Last year, Wyndham Worldwide Corp. was successfully sued by the Federal Trade Commission for three major data breaches the company had suffered in the past three years. The basis? Wyndham Worldwide was accused of unfair trade practices and misleading customers into believing their cardholder data was adequately protected.
That rule sounded like a clarion call to both insurance law experts, business owners and the insurance producers who work with them. The message was clear: businesses were now professionally liable for data breaches.
“The FTC has as much unfettered access as it’s ever had to regulate data security,” said Gregory Podolak, a partner with Saxe, Doernberger, and Vita, who studies and works in cyber insurance law. “The key point is that now that clients know the FTC has this authority, they will be even more concerned about having the proper coverage in place to respond and absorb this loss.”
And cyber breaches are not going away. According to data from the Ponemon Institute, two million cyber attacks occur on businesses every week, with a whopping 72% affecting small- to medium-size businesses.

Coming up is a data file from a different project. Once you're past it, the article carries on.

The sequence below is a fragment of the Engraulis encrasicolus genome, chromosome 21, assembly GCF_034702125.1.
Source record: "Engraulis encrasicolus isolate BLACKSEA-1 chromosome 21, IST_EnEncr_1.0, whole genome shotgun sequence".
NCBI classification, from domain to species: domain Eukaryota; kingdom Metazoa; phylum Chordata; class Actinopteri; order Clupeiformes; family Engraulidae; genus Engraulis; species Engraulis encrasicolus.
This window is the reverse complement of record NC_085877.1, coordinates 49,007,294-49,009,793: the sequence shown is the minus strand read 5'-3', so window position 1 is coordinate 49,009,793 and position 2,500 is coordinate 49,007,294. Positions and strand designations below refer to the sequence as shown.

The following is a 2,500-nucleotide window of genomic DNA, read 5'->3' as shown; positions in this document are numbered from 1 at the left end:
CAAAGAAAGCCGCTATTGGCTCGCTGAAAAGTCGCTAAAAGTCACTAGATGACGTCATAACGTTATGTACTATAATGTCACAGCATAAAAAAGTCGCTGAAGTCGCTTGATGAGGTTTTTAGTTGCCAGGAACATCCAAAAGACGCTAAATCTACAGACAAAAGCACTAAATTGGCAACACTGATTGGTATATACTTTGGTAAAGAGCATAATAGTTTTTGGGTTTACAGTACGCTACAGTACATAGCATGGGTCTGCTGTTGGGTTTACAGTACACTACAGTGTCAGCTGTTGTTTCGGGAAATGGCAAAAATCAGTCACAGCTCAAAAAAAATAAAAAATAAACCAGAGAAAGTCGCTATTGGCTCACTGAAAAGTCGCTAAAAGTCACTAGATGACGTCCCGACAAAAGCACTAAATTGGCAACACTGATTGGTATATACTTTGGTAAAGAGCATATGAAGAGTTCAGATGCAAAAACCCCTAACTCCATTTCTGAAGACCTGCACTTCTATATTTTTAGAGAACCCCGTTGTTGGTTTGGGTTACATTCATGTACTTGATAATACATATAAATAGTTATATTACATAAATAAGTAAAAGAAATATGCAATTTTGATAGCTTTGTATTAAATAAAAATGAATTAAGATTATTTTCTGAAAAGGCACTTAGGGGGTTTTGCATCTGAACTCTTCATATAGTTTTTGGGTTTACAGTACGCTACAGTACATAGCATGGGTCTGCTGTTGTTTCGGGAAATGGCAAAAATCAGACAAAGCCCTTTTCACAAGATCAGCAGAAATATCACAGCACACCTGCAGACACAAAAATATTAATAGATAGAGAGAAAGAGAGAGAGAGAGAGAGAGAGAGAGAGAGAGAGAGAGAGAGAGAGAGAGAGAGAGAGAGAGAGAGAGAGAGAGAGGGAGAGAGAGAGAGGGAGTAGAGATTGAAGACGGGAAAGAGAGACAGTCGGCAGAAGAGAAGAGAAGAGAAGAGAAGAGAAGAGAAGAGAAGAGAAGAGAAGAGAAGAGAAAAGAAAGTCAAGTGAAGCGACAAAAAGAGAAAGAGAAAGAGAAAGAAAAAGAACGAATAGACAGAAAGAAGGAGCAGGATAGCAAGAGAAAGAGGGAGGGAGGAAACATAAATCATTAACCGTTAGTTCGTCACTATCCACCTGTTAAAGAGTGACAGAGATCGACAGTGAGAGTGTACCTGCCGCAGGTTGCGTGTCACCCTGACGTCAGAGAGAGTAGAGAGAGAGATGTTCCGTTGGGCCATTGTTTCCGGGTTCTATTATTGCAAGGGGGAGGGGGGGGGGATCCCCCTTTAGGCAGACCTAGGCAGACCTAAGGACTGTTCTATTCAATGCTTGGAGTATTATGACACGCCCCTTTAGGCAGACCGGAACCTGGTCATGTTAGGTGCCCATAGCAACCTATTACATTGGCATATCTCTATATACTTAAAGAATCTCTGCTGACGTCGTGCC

Some sectors are even more at risk.
The liability stemming from these breaches translates directly to errors and omission (E&O) territory, and may be a powerful selling point when producers discuss risk with clients.
“I think the biggest challenge and the biggest area of potential growth is helping business owners understand their privacy and data risk,” said John Torvi, director of sales and marketing for Landy Insurance Group. “Whether it’s computer hacking, employee dishonesty or just dumpster diving, this is not something just big business has to worry about—it’s everybody.”
Helping clients understand data and cyber risk, particularly how it relates to their own E&O exposure, will be the next game-changer for the industry, Torvi believes.
And the best part is that specific cyber products have evolved so much in the recent years, agents will be working with a variety of policies specifically catered to the size and specific needs of clients.
“Five years ago, cyber policies had high premiums, high deductibles and was irrelevant to the small- and medium-sized business owner,” Torvi said. “That has definitely changed…the market has responded with coverage available at reasonable prices for just about every kind of business now.”
He pointed out that policies with small deductibles are available for “well under $1,000,” which provide good coverage for smaller businesses.